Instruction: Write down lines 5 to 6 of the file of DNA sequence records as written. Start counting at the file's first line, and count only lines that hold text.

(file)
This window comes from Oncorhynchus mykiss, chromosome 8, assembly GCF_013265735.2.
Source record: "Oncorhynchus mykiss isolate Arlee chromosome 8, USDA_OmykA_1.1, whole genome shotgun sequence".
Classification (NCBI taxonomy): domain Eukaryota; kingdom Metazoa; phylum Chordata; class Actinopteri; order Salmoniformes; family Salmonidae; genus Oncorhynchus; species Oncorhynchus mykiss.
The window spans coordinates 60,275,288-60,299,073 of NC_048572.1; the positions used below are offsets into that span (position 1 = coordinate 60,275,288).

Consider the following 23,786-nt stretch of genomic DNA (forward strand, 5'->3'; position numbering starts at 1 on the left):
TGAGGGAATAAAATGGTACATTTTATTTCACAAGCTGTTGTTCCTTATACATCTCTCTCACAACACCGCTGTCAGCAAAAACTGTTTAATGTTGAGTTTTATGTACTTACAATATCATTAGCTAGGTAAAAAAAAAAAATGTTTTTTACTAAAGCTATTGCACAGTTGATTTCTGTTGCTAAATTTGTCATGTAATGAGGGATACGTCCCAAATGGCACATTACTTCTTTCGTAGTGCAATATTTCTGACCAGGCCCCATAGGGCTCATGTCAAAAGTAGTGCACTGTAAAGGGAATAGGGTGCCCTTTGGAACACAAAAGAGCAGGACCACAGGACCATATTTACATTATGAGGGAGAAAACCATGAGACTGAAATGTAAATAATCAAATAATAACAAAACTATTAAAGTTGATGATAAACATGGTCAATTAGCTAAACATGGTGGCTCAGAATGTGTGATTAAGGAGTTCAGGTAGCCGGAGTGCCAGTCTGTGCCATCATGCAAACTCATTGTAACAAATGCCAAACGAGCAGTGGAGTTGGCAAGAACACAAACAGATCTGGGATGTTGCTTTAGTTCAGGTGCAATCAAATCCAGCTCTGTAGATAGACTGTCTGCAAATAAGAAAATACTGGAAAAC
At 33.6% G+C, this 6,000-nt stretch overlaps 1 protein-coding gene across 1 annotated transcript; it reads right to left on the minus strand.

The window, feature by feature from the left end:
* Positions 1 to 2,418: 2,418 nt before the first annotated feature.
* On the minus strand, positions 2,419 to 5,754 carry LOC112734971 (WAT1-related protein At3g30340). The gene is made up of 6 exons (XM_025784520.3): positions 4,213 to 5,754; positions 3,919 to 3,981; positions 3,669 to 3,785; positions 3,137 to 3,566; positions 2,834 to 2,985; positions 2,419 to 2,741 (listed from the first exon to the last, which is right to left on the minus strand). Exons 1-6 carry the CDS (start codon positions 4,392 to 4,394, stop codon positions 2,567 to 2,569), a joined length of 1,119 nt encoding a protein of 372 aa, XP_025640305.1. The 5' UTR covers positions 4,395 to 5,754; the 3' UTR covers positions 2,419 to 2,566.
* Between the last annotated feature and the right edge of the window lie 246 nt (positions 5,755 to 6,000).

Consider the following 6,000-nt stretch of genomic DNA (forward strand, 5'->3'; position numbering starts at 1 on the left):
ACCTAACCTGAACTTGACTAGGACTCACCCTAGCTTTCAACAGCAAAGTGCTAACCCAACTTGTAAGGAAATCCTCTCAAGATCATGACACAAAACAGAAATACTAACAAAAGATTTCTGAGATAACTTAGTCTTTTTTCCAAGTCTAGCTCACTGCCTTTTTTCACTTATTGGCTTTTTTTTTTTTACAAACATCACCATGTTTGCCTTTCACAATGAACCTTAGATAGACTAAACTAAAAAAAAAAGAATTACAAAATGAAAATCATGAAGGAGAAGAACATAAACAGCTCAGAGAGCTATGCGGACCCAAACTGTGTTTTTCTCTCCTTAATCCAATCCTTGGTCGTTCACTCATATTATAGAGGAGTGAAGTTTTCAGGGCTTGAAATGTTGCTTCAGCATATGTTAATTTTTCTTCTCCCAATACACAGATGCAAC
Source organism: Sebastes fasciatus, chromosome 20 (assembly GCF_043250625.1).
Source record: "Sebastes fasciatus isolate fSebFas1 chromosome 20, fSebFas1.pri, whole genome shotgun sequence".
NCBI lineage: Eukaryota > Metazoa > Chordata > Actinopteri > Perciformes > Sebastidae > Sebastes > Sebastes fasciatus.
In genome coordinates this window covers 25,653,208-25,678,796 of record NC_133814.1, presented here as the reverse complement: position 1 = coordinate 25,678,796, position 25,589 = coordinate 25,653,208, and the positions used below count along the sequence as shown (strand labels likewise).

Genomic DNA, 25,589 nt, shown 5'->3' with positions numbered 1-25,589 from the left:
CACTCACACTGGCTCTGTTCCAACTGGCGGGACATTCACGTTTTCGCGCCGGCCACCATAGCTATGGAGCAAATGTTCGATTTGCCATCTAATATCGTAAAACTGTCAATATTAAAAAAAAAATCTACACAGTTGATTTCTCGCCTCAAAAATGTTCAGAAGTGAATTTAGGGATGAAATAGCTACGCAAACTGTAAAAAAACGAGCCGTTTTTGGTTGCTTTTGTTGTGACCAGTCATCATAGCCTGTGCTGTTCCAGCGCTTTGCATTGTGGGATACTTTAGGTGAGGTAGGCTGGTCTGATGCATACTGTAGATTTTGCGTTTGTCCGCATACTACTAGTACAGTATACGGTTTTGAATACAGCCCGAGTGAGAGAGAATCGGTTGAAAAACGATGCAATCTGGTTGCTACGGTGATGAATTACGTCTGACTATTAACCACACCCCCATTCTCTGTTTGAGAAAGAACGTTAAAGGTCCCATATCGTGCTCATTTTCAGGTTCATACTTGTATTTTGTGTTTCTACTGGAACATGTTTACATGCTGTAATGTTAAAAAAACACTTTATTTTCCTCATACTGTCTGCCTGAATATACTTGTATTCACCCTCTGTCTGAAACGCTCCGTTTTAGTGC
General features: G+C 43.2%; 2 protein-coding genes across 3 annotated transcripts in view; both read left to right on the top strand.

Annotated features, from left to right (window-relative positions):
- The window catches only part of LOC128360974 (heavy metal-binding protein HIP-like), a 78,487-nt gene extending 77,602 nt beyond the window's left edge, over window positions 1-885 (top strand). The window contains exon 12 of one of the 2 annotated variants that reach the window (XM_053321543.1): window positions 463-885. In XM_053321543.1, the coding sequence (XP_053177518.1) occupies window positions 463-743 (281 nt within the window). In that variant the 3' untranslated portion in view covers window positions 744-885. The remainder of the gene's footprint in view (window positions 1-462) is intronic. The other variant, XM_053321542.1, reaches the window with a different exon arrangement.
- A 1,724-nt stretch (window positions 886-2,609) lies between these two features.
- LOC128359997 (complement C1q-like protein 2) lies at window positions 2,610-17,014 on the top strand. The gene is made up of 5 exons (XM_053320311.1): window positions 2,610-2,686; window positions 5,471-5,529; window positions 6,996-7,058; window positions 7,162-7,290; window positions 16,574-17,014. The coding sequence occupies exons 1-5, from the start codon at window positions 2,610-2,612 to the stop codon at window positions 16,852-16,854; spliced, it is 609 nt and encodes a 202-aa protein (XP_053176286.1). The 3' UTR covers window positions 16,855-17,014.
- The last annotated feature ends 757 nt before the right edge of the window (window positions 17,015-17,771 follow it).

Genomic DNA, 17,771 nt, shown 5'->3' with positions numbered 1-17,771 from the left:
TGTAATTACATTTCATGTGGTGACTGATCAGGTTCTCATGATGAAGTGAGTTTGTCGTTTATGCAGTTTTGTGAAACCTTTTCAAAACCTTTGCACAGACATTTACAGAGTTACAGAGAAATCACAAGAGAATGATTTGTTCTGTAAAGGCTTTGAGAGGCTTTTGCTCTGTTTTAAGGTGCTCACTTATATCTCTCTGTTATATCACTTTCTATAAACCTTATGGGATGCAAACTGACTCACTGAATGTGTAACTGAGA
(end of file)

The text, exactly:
Consider the following 23,786-nt stretch of genomic DNA (forward strand, 5'->3'; position numbering starts at 1 on the left):
TGAGGGAATAAAATGGTACATTTTATTTCACAAGCTGTTGTTCCTTATACATCTCTCTCACAACACCGCTGTCAGCAAAAACTGTTTAATGTTGAGTTTTATGTACTTACAATATCATTAGCTAGGTAAAAAAAAAAAATGTTTTTTACTAAAGCTATTGCACAGTTGATTTCTGTTGCTAAATTTGTCATGTAATGAGGGATACGTCCCAAATGGCACATTACTTCTTTCGTAGTGCAATATTTCTGACCAGGCCCCATAGGGCTCATGTCAAAAGTAGTGCACTGTAAAGGGAATAGGGTGCCCTTTGGAACACAAAAGAGCAGGACCACAGGACCATATTTACATTATGAGGGAGAAAACCATGAGACTGAAATGTAAATAATCAAATAATAACAAAACTATTAAAGTTGATGATAAACATGGTCAATTAGCTAAACATGGTGGCTCAGAATGTGTGATTAAGGAGTTCAGGTAGCCGGAGTGCCAGTCTGTGCCATCATGCAAACTCATTGTAACAAATGCCAAACGAGCAGTGGAGTTGGCAAGAACACAAACAGATCTGGGATGTTGCTTTAGTTCAGGTGCAATCAAATCCAGCTCTGTAGATAGACTGTCTGCAAATAAGAAAATACTGGAAAAC